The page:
FOR IMMEDIATE RELEASE
September 30, 2015
The Buckeye Institute Praises Legislative Study Committee Recommendation to Freeze Alternative Energy Mandates
COLUMBUS, OHIO--The Buckeye Institute's energy policy expert today praised a special legislative committee's recommendation that the General Assembly indefinitely freeze Ohio's renewable energy and energy efficiency mandates.
However, the free market think tank expressed serious concern about Gov. John Kasich's statement that he might not support the recommended freeze on the alternative energy mandates, also known as Alternative Energy Portfolio Standards.
"Ohioans would experience higher energy prices and weaker economic growth if these mandates remain," said Joe Nichols, the Institute's William & Helen Diehl Energy and Transparency Fellow. "The government should not be picking winners and losers, which hurts Ohioans who can afford it the least -- poor and middle class families, minorities, and those who live on fixed incomes. Reintroducing mandates also makes it more difficult for companies to create jobs in Ohio."
On the governor's indication that he may not support the committee's recommended indefinite freeze, Robert Alt, President and CEO of The Buckeye Institute, said: "We shouldn't return to the policy mistakes of the Strickland administration by embracing another costly government mandate."
The energy mandates force Ohio utilities to buy increasing amounts of renewable energy and implement energy efficiency programs. The bipartisan, bicameral Energy Mandates Study Committee heard testimony from The Buckeye Institute about how these mandates negatively impact the state's economy and energy production.
Posted by Jason Hart September 30, 2015 @ Ohio Watchdog
State-to-state migration was a net drain of $1.2 billion on Ohio’s economy in 2011 and $1.1 billion in 2012. Almost 24,000 fewer IRS returns were filed in Ohio in 2013 than in 2011 as a result of Ohioans moving to other states.
Ohio’s net population and income losses resulting from state-to-state migration were both the nation’s seventh-worst in 2012.
A net loss of taxpayers in the early years of Kasich’s first term signals a serious problem for the state, since Ohio’s private-sector job growth has slowed since 2011. A rebounding economy has produced increasing tax revenues, but it’s only a matter of time until the next downturn.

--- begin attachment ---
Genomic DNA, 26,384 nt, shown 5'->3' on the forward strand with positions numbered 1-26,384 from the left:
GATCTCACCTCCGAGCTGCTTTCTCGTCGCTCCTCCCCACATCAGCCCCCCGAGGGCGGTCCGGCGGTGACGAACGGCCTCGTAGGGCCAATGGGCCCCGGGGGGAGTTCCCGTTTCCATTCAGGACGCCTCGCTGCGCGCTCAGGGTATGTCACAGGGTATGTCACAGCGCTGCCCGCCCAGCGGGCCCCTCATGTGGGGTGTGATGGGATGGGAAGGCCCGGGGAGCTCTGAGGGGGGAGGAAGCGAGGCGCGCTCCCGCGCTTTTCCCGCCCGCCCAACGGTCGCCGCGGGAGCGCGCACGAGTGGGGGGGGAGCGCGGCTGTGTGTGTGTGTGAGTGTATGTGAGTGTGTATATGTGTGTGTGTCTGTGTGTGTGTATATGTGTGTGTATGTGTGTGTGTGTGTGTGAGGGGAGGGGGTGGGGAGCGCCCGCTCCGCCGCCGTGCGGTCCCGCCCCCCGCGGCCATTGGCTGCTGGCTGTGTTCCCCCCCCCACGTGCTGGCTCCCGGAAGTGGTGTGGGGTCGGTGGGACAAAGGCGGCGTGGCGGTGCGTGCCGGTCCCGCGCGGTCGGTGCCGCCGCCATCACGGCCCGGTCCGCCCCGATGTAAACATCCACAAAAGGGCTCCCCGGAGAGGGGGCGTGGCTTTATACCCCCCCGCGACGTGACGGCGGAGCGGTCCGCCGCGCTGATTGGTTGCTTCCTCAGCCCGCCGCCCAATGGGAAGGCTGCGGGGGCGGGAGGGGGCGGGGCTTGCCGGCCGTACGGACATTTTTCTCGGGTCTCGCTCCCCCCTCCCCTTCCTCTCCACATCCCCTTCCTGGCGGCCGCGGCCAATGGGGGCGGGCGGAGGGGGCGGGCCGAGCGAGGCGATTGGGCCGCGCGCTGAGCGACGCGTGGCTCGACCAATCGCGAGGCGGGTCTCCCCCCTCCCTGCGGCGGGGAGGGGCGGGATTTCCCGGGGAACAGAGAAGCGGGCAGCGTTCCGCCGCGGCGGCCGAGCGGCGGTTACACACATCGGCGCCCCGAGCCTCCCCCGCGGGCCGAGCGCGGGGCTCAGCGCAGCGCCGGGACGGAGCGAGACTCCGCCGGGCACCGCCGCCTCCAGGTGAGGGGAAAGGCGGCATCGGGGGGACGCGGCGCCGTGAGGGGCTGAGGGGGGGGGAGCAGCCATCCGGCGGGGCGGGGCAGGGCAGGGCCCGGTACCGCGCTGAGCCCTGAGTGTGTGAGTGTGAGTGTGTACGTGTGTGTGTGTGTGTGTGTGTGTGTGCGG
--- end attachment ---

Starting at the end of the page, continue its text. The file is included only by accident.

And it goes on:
RELATED: Ohio lost interstate migration battle again in 2014
Greg Lawson, a policy analyst for the free-market Buckeye Institute, said it’s normal for some Americans to move between states in any given year. That doesn’t mean policymakers shouldn’t be concerned about losing taxpayers to other states.
“The problem is that Ohio is failing to grow jobs and opportunities at a fast enough rate to keep many in the Buckeye state,” Lawson told Ohio Watchdog. “Ohio needs further tax reforms at both the state and local level and is in desperate need of regulatory and labor reform.”
Ohio’s high local tax burden is due largely to state-level policies. The Buckeye Institute and others have called for an overhaul of Ohio’s convoluted municipal tax system and laws giving expansive power to labor unions.
“Everything any level of government does that makes it harder to start a new business is a problem and contributes to an exodus of our best talent,” Lawson said.
Losing federal taxpayers to other states means fewer potential customers and job creators in Ohio, and a smaller tax base to bear the growing costs of state government.
The IRS tracks state-to-state migration for Americans who pay federal income tax by comparing Form 1040 filings from one year to the next. The agency’s most recent migration report analyzed tax returns filed in 2012 and 2013 to see where taxpayers moved in 2012.